Latin America

Bolivia Condemns Jet Aggression over Snowden Row

Bolivia Condemns Jet Aggression over Snowden Row

Bolivia accused European countries of an “act of aggression” for refusing to allow its presidential jet into their airspace, amid rumors US fugitive Edward Snowden was on board.

Bolivian President Evo Morales flew out of Austria on Wednesday after police inspected his jet and found that Snowden was not on board in an incident that has sparked a diplomatic row.

Morales lashed out at European countries for denying his jet entry into their airspace overnight, dragging his country into the escalating US spying scandal.

“I am not a delinquent,” Morales told reporters at Vienna airport where his plane was held up for more than 12 hours.

Bolivia’s UN envoy Sacha Llorenti said the country would file a complaint to UN chief Ban Ki-moon over the diversion which he said “violated international law”.The diversion was an “act of aggression” against Bolivia and tantamount to “kidnapping” Morales, he told reporters in Geneva.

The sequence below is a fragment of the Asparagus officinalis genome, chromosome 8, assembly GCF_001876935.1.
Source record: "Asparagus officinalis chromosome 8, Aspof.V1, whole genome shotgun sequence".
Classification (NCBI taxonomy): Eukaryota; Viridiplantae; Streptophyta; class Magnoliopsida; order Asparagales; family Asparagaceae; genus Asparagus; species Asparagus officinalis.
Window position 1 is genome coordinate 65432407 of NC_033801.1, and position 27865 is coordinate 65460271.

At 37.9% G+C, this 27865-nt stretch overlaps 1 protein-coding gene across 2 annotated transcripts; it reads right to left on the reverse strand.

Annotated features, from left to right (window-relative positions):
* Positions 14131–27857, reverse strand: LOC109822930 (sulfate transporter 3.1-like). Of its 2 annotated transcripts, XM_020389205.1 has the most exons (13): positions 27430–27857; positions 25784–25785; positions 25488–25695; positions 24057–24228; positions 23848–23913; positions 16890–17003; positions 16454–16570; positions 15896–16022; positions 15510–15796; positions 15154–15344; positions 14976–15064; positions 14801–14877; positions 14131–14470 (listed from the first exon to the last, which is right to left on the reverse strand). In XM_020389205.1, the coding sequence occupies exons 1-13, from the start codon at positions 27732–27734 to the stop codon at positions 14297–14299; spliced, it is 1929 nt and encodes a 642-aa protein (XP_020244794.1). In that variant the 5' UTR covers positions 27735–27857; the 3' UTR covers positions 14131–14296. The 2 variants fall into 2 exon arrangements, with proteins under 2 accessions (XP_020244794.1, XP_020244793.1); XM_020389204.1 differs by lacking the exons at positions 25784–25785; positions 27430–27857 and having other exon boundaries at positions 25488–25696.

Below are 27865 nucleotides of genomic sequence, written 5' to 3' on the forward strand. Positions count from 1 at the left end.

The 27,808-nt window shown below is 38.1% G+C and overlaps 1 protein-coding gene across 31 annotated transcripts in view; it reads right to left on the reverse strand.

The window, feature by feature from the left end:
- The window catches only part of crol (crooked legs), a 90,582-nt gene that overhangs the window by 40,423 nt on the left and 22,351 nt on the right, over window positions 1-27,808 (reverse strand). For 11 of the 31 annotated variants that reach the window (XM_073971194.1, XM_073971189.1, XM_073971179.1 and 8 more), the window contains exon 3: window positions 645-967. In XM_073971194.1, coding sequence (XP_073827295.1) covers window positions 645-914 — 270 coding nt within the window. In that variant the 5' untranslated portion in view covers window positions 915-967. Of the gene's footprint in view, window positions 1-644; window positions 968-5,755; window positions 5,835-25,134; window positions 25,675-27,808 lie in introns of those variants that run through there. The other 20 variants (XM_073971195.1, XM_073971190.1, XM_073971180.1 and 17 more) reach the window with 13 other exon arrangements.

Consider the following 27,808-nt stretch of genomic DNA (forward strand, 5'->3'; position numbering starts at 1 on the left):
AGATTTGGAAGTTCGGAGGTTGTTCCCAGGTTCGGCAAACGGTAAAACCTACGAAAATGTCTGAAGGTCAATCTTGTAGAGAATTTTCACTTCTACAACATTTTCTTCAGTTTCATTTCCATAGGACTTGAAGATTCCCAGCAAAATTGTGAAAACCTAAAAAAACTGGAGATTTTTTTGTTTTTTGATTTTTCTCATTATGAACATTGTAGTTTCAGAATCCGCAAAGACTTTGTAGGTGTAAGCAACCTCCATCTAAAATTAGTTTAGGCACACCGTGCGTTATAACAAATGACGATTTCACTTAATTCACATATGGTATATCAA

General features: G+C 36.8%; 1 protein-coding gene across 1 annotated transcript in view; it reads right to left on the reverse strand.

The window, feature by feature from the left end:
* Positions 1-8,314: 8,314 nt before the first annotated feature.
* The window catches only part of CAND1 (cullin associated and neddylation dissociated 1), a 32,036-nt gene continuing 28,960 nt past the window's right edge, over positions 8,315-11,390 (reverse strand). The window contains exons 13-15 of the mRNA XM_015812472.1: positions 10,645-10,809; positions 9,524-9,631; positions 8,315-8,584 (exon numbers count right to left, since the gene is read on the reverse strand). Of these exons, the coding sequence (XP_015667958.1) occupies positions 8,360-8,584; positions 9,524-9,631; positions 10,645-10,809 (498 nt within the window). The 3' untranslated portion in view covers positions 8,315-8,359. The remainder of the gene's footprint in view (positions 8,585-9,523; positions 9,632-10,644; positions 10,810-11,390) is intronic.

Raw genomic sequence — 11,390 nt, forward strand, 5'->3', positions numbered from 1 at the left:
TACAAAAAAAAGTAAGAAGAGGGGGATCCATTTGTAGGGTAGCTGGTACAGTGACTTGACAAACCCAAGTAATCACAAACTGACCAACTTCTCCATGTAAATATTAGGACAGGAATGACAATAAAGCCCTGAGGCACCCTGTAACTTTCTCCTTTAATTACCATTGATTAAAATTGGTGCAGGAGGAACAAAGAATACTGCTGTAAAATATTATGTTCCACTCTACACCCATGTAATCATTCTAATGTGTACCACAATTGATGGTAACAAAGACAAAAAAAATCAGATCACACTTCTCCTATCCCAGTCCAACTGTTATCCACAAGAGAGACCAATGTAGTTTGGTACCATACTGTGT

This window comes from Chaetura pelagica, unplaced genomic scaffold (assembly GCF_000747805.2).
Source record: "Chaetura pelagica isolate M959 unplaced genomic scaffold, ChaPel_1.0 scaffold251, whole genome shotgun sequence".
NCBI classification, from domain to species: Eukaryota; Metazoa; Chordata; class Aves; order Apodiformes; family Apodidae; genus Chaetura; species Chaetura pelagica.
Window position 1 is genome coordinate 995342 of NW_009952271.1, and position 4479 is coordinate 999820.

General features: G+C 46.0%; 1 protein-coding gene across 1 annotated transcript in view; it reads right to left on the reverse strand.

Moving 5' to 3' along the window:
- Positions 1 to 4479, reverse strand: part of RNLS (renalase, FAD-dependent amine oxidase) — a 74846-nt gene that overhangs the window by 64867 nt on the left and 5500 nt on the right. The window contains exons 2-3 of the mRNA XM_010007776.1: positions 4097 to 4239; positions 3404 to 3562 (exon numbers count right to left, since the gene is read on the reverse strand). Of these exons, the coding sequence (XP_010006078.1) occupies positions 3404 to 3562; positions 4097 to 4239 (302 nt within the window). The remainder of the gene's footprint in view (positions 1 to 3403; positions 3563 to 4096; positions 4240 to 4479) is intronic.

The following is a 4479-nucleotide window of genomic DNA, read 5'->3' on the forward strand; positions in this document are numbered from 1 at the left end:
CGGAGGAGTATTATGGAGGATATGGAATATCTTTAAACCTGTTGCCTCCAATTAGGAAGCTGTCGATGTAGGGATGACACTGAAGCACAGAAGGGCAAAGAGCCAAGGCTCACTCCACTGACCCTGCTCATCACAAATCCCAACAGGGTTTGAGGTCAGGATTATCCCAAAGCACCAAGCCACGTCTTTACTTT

The Austrian interior ministry said airport police carried out a “voluntary inspection” of the jet, confirming Snowden was not on board. The jet was carrying just five crew and six passengers, it said. The plane eventually left Vienna shortly before 1200 GMT after Spain opened its airspace. The jet was on its way to the Spanish Canary Island of Las Palmas for servicing before continuing on to Bolivia.

The diversion of the flight, which originally took off from Moscow, occurred late Tuesday just hours after Morales said his country would consider giving political asylum to 30-year-old Snowden if he submitted one.

Bolivian officials accused France, Portugal, Italy and Spain of initially denying airspace to Morales’s plane, forcing it to reroute over the groundless rumours that Snowden was travelling with Morales.

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